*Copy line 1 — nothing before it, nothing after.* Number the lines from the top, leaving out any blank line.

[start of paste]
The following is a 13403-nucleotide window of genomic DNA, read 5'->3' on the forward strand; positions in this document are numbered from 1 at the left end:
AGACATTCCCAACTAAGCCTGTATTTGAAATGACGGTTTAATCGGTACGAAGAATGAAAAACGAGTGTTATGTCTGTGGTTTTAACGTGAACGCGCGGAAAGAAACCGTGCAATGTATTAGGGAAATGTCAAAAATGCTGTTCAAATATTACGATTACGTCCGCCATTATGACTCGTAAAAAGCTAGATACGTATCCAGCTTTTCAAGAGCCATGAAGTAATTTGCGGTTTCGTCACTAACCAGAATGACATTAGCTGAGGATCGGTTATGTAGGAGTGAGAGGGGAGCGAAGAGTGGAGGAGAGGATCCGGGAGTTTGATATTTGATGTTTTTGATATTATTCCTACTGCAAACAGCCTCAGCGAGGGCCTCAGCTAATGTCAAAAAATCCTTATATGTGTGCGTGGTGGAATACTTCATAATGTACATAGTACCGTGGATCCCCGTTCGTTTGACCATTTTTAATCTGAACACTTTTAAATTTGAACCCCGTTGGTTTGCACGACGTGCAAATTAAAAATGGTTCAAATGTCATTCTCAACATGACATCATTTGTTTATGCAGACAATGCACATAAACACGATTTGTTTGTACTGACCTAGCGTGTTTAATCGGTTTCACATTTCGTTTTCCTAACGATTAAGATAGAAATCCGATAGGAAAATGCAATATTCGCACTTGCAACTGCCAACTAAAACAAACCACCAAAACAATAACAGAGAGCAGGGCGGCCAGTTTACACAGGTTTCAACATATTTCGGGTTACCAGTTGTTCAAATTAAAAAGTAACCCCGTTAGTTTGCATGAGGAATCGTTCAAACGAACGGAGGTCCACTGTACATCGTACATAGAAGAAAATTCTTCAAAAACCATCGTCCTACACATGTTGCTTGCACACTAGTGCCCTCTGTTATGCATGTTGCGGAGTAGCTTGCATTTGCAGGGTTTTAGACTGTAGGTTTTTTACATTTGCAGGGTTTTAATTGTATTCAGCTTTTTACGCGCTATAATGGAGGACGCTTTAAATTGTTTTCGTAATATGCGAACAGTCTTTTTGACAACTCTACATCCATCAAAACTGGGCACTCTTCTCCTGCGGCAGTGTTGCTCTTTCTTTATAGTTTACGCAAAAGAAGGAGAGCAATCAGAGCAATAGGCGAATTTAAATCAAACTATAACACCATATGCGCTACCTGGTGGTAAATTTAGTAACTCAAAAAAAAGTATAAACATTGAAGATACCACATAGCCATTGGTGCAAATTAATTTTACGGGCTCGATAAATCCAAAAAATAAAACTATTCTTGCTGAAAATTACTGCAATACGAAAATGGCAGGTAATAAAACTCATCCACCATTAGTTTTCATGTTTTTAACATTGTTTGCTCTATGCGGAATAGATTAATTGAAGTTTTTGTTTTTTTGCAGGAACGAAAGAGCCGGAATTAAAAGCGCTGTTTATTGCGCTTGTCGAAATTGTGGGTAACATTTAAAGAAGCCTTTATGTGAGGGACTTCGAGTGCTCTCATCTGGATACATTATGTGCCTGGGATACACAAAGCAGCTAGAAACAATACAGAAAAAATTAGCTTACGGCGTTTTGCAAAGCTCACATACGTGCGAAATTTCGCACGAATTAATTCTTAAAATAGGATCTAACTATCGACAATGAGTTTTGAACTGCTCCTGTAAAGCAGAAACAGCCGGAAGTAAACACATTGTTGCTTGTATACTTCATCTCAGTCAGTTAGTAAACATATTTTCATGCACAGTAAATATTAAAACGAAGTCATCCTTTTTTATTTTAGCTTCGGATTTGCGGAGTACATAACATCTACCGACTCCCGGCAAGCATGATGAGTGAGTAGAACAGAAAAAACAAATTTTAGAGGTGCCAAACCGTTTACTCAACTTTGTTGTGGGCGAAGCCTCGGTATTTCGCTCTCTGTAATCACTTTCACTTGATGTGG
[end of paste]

The following is a 13403-nucleotide window of genomic DNA, read 5'->3' on the forward strand; positions in this document are numbered from 1 at the left end: